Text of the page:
Cape Town – Recent Super Rugby form in both cases is making it increasingly feasible that Damian de Allende and Jesse Kriel will be restored as the midfield alliance for the Springboks in June.
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If not in the opening, neutral-turf Test against Wales in Washington DC – when new coach Rassie Erasmus is likely to be experimental – then the three-Test home series against England immediately afterwards could see the pair rekindle a partnership that was going places at a pleasing rate of knots in 2015 but has had only one further airing as a starting combo since.
In varying ways, De Allende and Kriel, both Cape Town-born but always representatives of different domestic franchises, have had their respective “difficulties” since they last clicked so pleasingly as an international unit some three years ago.
Sometimes they have gone so seriously off the boil, in fact, that harsher critics have been tempted to write them off as Test-level factors - seemingly forgetting about the X-factor so sparklingly evident in both, on their good days.
The tall, strongly-built De Allende picked up an ill-timed, long-term ankle injury while playing club rugby in Japan at the tail-end of that 2015 World Cup year, whilst another at the start of 2017 meant his Super Rugby season for the Stormers was once again cruelly impeded.
For some time, both between the setbacks and then following the second, the man from unfashionable Milnerton High School lost a considerable amount of his prior explosiveness, not to mention a big dollop of confidence, it seemed, as well.
But with 2018 having been much smoother sailing for him thus far from a fitness and game-time point of view, De Allende has looked much more like the individual force of 2015, when he was a nominee for SA Rugby Player of the Year.
The Stormers aren’t exactly cooking collectively, but the big No 12 has generally been a ray of light amidst the fog of mediocrity in the results column.
He has regained a lot of his acceleration and sheer desire to either ghost or power his way through a hole, and on a day against the Chiefs most recently when the Stormers’ defensive game was more on song than their listless attacking one, he made some firm tackles in the 15-9 Newlands defeat as if to confirm a restored sense of all-round harmony to his repertoire.
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Meanwhile up in Pretoria, Kriel has been recapturing his own crackle to a significant extent under the new, more progressive and up-tempo template laid down for the Bulls this year by John Mitchell.
The muscular, lower-centre-of-gravity (in relation to De Allende) outside centre is increasingly eliminating certain rough edges to his rugby, both technically and when it comes to spatial awareness.
I spotted Kriel and a couple of Bulls team-mates at a popular Mouille Point gelato parlour one night over the weekend when they were in Cape Town for the surrendered derby against De Allende’s Stormers.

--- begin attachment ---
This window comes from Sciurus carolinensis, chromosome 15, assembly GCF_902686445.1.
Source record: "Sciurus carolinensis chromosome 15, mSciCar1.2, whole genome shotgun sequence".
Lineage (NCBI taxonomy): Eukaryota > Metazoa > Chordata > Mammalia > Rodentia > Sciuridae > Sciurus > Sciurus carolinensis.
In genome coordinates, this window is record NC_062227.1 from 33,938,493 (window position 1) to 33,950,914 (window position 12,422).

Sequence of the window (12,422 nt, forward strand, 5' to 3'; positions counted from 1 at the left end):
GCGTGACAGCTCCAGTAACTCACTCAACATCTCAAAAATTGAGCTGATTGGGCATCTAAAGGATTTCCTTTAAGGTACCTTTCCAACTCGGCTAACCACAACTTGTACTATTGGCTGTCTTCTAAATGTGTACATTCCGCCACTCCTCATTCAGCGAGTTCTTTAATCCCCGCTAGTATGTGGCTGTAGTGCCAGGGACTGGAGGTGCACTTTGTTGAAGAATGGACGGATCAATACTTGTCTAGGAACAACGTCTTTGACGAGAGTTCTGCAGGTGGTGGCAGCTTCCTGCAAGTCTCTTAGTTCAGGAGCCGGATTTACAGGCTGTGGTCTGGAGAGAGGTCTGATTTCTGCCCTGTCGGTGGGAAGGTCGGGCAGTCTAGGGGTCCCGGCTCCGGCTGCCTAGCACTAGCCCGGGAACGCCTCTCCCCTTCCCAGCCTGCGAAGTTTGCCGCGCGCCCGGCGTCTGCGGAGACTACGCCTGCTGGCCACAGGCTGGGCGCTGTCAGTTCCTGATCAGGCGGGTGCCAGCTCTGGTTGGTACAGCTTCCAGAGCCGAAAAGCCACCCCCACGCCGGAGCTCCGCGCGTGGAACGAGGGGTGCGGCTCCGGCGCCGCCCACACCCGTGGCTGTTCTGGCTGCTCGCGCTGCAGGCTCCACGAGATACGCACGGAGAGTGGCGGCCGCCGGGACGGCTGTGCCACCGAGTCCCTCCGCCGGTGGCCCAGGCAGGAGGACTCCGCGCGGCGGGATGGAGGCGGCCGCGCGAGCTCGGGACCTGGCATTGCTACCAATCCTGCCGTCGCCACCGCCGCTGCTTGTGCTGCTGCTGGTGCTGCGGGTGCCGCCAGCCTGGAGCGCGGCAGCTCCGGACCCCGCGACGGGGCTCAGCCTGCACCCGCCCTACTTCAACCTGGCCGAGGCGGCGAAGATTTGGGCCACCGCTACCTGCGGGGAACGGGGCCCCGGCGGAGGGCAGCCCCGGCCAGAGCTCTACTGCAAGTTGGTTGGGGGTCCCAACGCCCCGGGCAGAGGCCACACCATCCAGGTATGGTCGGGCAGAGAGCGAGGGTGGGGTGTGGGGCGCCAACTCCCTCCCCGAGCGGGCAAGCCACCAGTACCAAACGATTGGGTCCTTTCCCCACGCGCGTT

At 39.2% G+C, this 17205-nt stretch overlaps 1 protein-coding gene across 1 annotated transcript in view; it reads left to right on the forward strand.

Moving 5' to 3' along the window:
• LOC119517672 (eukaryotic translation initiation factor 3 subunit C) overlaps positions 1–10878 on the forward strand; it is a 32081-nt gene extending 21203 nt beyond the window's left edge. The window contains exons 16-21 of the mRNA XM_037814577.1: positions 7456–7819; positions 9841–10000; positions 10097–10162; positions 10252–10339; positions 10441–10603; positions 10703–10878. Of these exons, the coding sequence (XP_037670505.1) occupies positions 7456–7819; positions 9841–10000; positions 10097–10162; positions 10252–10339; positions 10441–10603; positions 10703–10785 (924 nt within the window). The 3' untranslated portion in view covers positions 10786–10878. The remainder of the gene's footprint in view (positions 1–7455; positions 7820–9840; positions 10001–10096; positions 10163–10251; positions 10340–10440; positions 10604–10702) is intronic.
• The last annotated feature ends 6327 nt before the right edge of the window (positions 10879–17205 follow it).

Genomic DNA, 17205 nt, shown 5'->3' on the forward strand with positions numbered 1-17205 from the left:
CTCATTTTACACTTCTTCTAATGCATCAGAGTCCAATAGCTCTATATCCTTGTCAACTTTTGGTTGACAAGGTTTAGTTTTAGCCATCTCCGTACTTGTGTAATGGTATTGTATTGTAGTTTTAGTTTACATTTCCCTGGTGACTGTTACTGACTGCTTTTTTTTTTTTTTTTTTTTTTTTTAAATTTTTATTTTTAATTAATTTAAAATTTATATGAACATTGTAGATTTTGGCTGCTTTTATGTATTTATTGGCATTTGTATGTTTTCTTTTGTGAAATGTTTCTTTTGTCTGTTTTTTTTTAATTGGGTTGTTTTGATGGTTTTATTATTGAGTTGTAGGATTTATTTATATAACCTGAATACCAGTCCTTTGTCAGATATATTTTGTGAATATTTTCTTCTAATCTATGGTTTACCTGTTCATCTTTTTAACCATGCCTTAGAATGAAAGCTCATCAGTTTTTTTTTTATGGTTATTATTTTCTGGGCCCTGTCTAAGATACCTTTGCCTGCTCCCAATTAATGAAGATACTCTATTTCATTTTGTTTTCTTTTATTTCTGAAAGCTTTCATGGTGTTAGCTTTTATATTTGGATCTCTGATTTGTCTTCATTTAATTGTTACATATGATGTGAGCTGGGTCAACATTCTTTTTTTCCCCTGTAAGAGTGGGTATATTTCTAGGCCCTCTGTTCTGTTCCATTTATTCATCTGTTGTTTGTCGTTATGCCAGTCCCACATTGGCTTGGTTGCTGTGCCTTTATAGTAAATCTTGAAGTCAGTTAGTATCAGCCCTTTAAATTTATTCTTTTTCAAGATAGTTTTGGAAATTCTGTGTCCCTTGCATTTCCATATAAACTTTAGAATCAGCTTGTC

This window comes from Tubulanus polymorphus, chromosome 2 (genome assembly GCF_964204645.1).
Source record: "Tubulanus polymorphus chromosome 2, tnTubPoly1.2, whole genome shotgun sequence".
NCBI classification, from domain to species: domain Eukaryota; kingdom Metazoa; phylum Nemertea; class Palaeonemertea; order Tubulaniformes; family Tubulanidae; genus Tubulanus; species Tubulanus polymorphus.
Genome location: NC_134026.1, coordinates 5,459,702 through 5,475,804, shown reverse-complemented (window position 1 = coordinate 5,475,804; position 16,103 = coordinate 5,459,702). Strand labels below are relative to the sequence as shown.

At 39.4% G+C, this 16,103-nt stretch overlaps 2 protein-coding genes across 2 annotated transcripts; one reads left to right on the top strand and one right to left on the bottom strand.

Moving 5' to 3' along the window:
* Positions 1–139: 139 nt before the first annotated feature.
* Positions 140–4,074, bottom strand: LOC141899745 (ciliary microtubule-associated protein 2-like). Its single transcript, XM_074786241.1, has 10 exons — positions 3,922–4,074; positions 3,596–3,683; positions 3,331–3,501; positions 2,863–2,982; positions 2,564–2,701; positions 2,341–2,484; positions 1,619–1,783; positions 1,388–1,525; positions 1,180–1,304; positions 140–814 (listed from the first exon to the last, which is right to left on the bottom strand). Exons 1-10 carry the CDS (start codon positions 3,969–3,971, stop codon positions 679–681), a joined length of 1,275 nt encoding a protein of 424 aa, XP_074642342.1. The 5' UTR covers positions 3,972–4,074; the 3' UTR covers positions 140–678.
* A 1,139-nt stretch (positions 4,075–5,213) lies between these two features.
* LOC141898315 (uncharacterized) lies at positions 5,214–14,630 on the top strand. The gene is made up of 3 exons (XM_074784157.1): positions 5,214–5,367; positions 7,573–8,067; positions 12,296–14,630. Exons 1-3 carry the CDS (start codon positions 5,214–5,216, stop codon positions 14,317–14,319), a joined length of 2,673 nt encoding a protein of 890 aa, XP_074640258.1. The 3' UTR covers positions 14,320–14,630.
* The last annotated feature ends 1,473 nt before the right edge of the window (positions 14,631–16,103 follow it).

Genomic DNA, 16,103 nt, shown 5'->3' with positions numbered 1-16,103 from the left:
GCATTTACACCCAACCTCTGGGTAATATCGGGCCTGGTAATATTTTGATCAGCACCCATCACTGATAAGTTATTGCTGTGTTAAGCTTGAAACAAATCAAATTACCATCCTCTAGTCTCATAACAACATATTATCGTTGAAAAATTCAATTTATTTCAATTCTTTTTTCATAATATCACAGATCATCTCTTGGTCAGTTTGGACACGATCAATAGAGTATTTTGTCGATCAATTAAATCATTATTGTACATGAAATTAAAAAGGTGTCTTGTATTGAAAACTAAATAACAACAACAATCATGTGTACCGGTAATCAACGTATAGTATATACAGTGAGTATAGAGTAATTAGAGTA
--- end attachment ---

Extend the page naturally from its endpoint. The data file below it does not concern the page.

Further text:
But in keeping with a dairy theme, Kriel was like a knife gliding through melting butter just a week later, when he was a real front-foot handful – especially during the first half -- of their rapid bounce-back, 39-33 triumph over the Sharks at Loftus on Saturday.
With both players amassing strong claims at a convenient time, the likelihood is only mounting that they will be placed together in the Bok midfield against England.
Familiar combos, when you think about it, will be relatively scarce as new coach Erasmus begins his Test tenure – selection and positional stability had become a near-shambles under his immediate predecessor Allister Coetzee – so any merging of players well versed in operating as a unit may well be an appealing, comforting thought to him.
During 2015, then-coach Heyneke Meyer got great reward from the De Allende-Kriel alliance at centre, including for a protracted, prosperous period of the English-staged World Cup once the Brighton fiasco up front against Japan was well out of the way and luckless captain Jean de Villiers finally stripped from the midfield by another major injury in game two against Samoa.
The Boks recovered extremely well to advance to a semi-final against New Zealand (only lost 20-18) and later banked the bronze spot at the tournament, with De Allende and Kriel always the buzzing, starting centre combination from Newcastle – the triumph over Scotland – onward.
In total, they have begun 10 Tests in partnership and tasted victory in seven of those.
Bear in mind also that there is potentially plenty of Bok rugby left in both, as De Allende is only 26 and Kriel still younger at 24.
Interestingly, too, neither has blossomed yet to a more satisfying degree in any different Bok combo, despite De Allende (28 caps) having lined up alongside all of De Villiers, Lionel Mapoe, Juan de Jongh and Francois Venter, and Kriel (29 appearances, not all at centre) teamed with Jan Serfontein, Venter and De Jongh.
Of course there are other midfielders keenly vying for Test activity in June, possibly including Serfontein (if fit) and Frans Steyn for the No 12 shirt and, for the outside berth, Lukhanyo Am.
But a De Allende/Kriel reunion wouldn’t be something to bet against too heavily, as things stand.
We know, after all, that this firm can gel near-blissfully …
*Follow our chief writer on Twitter: @RobHouwing